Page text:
Market rent can be affected by the conditions in the lease, restrictions on the use of the real property, and the impact of the tenancy on the rest of the real property. Thus, managers must often develop a model and document the assumptions they use and the conclusions they reach. Some specific lease situations are discussed below.
Retail or commercial: A tenant's overall impact on the rest of the real property can mean that market rent can vary between, for example, anchor tenants, normal tenants, and tenants sought out to provide a retail or service mix that is expected to be an overall advantage to the whole. Thus, quite distinct market rents for different tenants, occupying space at the same location, can occur depending on the lessees' contribution to the whole.
Monopoly situations: Cost recovery or legislated formulae often form the basis for rents set in government monopoly situations. Effectively, these calculated rents become the market rent by their very application and agreement by lessees. However, departments should periodically examine the effect of such applied formulae against available market data to ensure that great gaps do not develop.
Vested improvements: Tenant improvements may have a positive, neutral, or negative effect on market value or market rent:
At law, tenant improvements generally vest in the landlord unless the landlord and tenant agree differently. Therefore, when leasing out federal lands, a custodian department should ensure that any improvements the tenant makes to the property have, at worst, a neutral effect on the future sale or rental market value of the lands. In addition, departments should make sure that any improvements that may come under its administration at the end of the lease do not represent a liability that the department does not wish to assume and for which it has not been funded.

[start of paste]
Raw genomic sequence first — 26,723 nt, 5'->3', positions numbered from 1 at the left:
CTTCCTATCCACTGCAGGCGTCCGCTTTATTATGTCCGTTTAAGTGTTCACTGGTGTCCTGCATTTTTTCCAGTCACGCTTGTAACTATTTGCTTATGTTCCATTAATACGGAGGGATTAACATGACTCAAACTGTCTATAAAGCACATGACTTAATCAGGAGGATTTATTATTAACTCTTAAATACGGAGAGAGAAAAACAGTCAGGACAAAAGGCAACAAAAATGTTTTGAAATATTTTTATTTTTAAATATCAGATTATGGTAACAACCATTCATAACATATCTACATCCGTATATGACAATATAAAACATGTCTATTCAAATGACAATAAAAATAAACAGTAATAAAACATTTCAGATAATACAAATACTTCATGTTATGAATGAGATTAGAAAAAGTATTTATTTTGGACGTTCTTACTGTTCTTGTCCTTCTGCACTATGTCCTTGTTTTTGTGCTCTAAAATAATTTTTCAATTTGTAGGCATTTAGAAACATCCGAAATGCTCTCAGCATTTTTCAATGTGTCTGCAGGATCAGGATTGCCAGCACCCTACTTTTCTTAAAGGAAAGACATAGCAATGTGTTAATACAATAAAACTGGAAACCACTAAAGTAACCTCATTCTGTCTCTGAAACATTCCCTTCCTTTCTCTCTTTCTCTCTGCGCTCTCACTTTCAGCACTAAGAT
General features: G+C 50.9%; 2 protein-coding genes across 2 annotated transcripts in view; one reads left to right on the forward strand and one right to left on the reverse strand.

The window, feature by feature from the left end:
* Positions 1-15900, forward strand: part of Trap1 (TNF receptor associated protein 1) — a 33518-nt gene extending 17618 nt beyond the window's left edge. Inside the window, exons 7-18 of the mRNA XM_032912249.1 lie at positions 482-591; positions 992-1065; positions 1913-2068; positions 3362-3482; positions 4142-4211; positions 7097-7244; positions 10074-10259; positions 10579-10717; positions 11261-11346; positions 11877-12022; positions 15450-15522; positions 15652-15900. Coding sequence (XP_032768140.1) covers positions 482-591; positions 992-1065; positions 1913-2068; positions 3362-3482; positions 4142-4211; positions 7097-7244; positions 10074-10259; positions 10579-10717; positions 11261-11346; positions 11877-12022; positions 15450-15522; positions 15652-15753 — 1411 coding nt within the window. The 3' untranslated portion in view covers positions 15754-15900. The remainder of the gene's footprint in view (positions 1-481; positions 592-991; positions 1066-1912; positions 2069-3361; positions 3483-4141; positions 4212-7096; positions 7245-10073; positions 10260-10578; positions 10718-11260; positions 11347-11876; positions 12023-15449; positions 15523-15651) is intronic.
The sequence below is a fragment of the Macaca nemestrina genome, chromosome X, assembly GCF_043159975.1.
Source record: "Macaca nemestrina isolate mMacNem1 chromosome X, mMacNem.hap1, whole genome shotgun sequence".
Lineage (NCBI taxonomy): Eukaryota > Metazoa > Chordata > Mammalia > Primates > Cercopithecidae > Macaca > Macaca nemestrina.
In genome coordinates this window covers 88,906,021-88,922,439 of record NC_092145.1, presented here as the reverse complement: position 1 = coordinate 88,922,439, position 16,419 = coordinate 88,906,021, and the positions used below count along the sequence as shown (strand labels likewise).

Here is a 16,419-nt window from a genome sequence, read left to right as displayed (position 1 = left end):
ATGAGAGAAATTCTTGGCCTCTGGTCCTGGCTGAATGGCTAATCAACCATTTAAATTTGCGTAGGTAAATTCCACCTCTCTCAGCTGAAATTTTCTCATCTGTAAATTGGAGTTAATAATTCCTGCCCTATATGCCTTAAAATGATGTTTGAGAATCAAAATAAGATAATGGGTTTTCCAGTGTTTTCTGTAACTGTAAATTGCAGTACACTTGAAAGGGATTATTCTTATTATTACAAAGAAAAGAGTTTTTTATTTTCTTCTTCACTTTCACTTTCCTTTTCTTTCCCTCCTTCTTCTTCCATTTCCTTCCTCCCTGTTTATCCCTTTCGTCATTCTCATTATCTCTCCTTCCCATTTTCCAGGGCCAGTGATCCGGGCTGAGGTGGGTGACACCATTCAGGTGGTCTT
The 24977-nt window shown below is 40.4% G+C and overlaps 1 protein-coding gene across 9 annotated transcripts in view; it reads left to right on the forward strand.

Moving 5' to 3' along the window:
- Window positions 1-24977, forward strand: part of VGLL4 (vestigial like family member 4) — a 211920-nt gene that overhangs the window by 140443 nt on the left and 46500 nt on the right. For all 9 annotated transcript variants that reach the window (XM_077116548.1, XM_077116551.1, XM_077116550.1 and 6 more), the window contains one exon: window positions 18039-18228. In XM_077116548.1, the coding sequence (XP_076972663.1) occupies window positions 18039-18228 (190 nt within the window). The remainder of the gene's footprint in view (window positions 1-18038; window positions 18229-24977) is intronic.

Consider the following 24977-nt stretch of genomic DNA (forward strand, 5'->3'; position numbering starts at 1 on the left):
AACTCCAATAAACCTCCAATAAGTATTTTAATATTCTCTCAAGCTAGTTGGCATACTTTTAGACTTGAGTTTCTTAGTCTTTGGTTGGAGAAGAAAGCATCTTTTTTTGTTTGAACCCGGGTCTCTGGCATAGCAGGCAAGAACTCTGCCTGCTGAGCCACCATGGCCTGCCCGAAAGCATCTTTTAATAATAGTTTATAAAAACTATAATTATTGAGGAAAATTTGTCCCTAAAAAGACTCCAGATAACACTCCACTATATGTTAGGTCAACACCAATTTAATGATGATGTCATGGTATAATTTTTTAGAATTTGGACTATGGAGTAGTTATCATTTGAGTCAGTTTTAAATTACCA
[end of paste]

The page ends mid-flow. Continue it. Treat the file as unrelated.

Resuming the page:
The Treasury Board Real Property Revenue Policy, which first came out in 1991, requires certain clauses related to vesting to be inserted in leases of federal lands to clarify the Crown's and the tenant's rights and obligations regarding tenant improvements. However, a number of previous leases still exist in which the intentions of the Crown and the tenant in relation to vesting are unclear. These should be examined on a case-by-case basis, preferably with the assistance of legal counsel.
The following scenarios illustrate different approaches that could be taken to resolve vesting issues:
An original lease contained a provision that improvements are the property of the tenant and are to be removed by the tenant when the lease terminates. Near the end of the lease term, the custodian department advertises for a new lease of the lands (on the basis that the improvement is removed) and the former tenant's offer is selected. In this case, the custodian department may determine that it is in the best interests of the Crown to allow the tenant to keep the improvements on the property. The new lease could again provide for the removal of the improvement and could make it clear that the Crown has no responsibility for the improvement. The market rental value would be based on the rental value of the land alone because the improvement remains the tenant's property.